Browsing: Lifestyle

A Brief History On January 13, 2012, the woes of the cruise lines of the world became as bad as they can get when a giant Italian cruise ship was wrecked off the coast of Isola del Giglio in the Tyrrhenian Sea (part of the Mediterranean Sea to the West of Italy) taking 32 lives in the accident.  The ship, Costa Concordia, was operated by a subsidiary of Carnival Cruise Lines called Costa Crociere and had only been in service for 6 years when she was run aground and lost, joining a long list of miserable cruise ship experiences in…

A Brief History On December 31, 2018, History and Headlines takes a look at one of the most popular New Year’s Resolutions that Americans claim to be dedicated to, at least as tallied by Google searches.  That resolution is to develop a healthier lifestyle, by losing weight, exercising, reducing stress and eating healthier.  We take a few minutes to offer some advice on how to achieve the goal of improving one’s health in a variety of ways.  Please feel free to offer any particularly good advice you believe may be helpful to other readers.  If you think we have offered…

A Brief History On December 30, 2018, we at History and Headlines take a moment to remember some of the notable people that died this year.  (Yes, we know there is an entire day left in the year, so we will update the article to include any last minute deaths of note.)  As always, we invite you, the reader, to nominate any other worthy people that died in 2018 that we neglected to mention, especially as we are not trying to name every single person of minimal celebrity that died.  If you choose to mention a person that died, please…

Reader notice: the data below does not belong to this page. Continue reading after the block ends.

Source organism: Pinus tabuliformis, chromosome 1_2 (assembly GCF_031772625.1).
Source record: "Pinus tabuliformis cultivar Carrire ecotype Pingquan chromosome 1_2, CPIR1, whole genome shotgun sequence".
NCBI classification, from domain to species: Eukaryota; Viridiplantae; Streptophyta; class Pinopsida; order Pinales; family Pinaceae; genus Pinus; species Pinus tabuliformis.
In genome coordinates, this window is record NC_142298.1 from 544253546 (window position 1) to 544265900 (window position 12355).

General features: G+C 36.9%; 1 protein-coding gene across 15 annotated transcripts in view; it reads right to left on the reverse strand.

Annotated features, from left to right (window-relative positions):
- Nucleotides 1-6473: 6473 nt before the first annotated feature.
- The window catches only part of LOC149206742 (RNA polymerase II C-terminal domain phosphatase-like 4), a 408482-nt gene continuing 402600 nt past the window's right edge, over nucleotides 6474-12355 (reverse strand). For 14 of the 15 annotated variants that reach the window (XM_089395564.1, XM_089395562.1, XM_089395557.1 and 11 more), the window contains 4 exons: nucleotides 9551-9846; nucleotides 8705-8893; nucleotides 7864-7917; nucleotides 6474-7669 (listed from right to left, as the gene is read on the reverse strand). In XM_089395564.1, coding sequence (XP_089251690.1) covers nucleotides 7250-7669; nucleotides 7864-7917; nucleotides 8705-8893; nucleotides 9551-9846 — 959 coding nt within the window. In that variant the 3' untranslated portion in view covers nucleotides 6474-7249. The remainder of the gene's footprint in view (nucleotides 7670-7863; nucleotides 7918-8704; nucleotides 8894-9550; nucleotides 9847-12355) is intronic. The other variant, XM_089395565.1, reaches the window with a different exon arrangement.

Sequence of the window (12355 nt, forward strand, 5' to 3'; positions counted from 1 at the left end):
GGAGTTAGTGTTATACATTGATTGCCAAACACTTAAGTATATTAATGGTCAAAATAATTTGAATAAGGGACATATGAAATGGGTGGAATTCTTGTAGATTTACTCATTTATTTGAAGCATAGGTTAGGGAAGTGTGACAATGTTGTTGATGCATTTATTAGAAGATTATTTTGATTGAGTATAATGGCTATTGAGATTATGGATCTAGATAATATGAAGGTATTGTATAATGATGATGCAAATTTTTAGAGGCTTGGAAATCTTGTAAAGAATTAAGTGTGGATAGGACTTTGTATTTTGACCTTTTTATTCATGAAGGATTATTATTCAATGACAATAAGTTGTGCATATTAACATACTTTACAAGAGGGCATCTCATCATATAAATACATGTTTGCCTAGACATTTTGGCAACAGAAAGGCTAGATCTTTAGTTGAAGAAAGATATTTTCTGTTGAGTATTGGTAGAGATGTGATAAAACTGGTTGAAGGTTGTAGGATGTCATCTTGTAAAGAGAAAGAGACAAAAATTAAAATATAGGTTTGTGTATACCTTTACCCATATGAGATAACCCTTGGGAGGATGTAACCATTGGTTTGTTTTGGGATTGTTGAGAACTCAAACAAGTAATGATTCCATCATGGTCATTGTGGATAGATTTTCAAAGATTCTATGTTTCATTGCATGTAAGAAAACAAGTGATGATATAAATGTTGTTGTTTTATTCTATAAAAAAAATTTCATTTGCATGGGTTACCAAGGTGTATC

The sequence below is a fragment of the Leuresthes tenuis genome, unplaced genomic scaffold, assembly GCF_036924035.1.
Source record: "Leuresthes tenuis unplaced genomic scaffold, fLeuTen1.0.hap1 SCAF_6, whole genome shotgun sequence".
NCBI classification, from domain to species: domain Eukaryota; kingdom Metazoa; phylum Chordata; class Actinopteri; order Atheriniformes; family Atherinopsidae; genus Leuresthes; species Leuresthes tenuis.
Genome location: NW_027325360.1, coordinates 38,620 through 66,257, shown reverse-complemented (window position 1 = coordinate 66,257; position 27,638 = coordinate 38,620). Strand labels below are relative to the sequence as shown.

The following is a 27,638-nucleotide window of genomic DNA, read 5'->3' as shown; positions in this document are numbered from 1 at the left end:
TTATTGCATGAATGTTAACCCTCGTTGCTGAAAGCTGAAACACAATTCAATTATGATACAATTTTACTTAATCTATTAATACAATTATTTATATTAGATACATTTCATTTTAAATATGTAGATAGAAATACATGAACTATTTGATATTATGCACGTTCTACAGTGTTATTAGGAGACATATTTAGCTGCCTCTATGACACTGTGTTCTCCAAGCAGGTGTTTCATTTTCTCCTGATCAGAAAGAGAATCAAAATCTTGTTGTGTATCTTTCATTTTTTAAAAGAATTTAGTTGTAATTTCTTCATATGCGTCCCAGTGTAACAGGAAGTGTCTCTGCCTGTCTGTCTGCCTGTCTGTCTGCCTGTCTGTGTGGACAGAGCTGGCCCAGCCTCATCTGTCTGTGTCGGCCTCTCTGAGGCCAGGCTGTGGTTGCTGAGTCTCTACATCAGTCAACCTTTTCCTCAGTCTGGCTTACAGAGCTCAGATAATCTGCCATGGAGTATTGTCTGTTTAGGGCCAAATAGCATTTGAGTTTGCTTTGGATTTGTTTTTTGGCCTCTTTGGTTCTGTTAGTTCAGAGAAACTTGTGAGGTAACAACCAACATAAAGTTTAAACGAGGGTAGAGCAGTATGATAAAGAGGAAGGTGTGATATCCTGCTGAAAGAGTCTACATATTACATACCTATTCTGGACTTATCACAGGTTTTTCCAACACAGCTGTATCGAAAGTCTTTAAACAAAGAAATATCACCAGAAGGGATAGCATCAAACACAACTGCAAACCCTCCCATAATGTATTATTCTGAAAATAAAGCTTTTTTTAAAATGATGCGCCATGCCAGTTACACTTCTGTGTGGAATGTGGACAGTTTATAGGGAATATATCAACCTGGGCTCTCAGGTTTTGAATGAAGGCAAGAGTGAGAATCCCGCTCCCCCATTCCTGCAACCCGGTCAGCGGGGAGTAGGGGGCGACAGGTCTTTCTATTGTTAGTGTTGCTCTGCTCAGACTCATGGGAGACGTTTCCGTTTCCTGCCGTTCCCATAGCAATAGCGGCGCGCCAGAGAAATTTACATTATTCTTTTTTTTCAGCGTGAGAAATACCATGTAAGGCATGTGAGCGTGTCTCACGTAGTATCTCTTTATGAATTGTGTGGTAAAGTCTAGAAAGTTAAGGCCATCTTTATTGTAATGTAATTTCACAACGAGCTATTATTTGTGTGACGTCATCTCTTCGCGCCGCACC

A Brief History On December 29, 1890, the United States Army 7th Cavalry Regiment conducted a massacre of about 200 Native Americans at a place called Wounded Knee in South Dakota, (see our article “Wounded Knee Massacre”).  We contend that the name, Wounded Knee, is a bit on the odd side.  After all, should other places be named “Headache,” “Sore Butt,” or “Infected Toe Mountain?”  Geographical places or formations, whether of a national or local variety have often been named for one reason or another in a way that seems a little odd to us that speak English.  (Or is…

A Brief History On December 27, 1966, the largest cave in the world was discovered in Aquismón, San Luis Potosi, Mexico.  Boasting a single cavern that covers a ground space of 994 feet long by 442 feet wide, the so called Cave of Swallows (alternately called “The Cave of the Swallows”) had been known for many generations by indigenous Huastec people, and was considered “discovered” only when a documented descent into the cave was made by T. R. Evans, Charles Borland and Randy Sterns, the first outsiders known to have visited the cave. Digging Deeper Known as a “pit” type…

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